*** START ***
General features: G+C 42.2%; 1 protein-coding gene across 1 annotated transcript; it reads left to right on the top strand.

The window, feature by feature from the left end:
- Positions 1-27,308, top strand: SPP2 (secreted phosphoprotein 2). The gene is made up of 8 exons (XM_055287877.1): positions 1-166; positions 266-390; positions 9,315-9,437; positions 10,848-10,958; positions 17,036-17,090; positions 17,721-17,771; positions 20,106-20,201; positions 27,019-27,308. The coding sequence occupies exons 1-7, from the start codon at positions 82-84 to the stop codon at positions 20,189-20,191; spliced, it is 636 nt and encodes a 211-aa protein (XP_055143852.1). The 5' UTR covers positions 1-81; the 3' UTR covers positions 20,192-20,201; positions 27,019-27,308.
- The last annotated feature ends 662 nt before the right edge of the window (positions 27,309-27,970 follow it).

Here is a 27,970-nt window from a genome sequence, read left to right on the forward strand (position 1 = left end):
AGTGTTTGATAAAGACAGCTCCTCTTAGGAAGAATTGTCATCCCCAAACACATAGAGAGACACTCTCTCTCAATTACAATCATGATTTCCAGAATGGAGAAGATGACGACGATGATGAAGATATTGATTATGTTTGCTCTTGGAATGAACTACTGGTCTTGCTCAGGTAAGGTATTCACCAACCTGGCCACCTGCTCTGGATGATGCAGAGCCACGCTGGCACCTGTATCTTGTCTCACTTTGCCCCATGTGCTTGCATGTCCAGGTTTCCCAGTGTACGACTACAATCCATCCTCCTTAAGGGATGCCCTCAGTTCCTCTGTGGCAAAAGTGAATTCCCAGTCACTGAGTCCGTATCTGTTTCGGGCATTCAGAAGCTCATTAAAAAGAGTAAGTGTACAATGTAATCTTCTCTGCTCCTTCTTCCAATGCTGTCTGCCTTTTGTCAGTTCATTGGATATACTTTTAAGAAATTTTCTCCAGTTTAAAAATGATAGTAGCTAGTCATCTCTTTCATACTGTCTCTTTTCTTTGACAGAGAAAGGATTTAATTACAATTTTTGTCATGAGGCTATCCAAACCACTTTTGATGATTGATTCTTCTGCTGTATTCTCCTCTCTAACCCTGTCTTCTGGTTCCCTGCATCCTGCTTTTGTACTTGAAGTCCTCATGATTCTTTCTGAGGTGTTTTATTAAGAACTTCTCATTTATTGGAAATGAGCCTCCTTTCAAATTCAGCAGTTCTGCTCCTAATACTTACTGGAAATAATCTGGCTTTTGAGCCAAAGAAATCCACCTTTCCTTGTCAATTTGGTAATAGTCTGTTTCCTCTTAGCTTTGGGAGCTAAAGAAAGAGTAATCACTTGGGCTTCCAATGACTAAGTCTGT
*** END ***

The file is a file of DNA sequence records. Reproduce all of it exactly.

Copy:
General features: G+C 42.2%; 1 protein-coding gene across 1 annotated transcript; it reads left to right on the top strand.

The window, feature by feature from the left end:
- Positions 1-27,308, top strand: SPP2 (secreted phosphoprotein 2). The gene is made up of 8 exons (XM_055287877.1): positions 1-166; positions 266-390; positions 9,315-9,437; positions 10,848-10,958; positions 17,036-17,090; positions 17,721-17,771; positions 20,106-20,201; positions 27,019-27,308. The coding sequence occupies exons 1-7, from the start codon at positions 82-84 to the stop codon at positions 20,189-20,191; spliced, it is 636 nt and encodes a 211-aa protein (XP_055143852.1). The 5' UTR covers positions 1-81; the 3' UTR covers positions 20,192-20,201; positions 27,019-27,308.
- The last annotated feature ends 662 nt before the right edge of the window (positions 27,309-27,970 follow it).

Here is a 27,970-nt window from a genome sequence, read left to right on the forward strand (position 1 = left end):
AGTGTTTGATAAAGACAGCTCCTCTTAGGAAGAATTGTCATCCCCAAACACATAGAGAGACACTCTCTCTCAATTACAATCATGATTTCCAGAATGGAGAAGATGACGACGATGATGAAGATATTGATTATGTTTGCTCTTGGAATGAACTACTGGTCTTGCTCAGGTAAGGTATTCACCAACCTGGCCACCTGCTCTGGATGATGCAGAGCCACGCTGGCACCTGTATCTTGTCTCACTTTGCCCCATGTGCTTGCATGTCCAGGTTTCCCAGTGTACGACTACAATCCATCCTCCTTAAGGGATGCCCTCAGTTCCTCTGTGGCAAAAGTGAATTCCCAGTCACTGAGTCCGTATCTGTTTCGGGCATTCAGAAGCTCATTAAAAAGAGTAAGTGTACAATGTAATCTTCTCTGCTCCTTCTTCCAATGCTGTCTGCCTTTTGTCAGTTCATTGGATATACTTTTAAGAAATTTTCTCCAGTTTAAAAATGATAGTAGCTAGTCATCTCTTTCATACTGTCTCTTTTCTTTGACAGAGAAAGGATTTAATTACAATTTTTGTCATGAGGCTATCCAAACCACTTTTGATGATTGATTCTTCTGCTGTATTCTCCTCTCTAACCCTGTCTTCTGGTTCCCTGCATCCTGCTTTTGTACTTGAAGTCCTCATGATTCTTTCTGAGGTGTTTTATTAAGAACTTCTCATTTATTGGAAATGAGCCTCCTTTCAAATTCAGCAGTTCTGCTCCTAATACTTACTGGAAATAATCTGGCTTTTGAGCCAAAGAAATCCACCTTTCCTTGTCAATTTGGTAATAGTCTGTTTCCTCTTAGCTTTGGGAGCTAAAGAAAGAGTAATCACTTGGGCTTCCAATGACTAAGTCTGT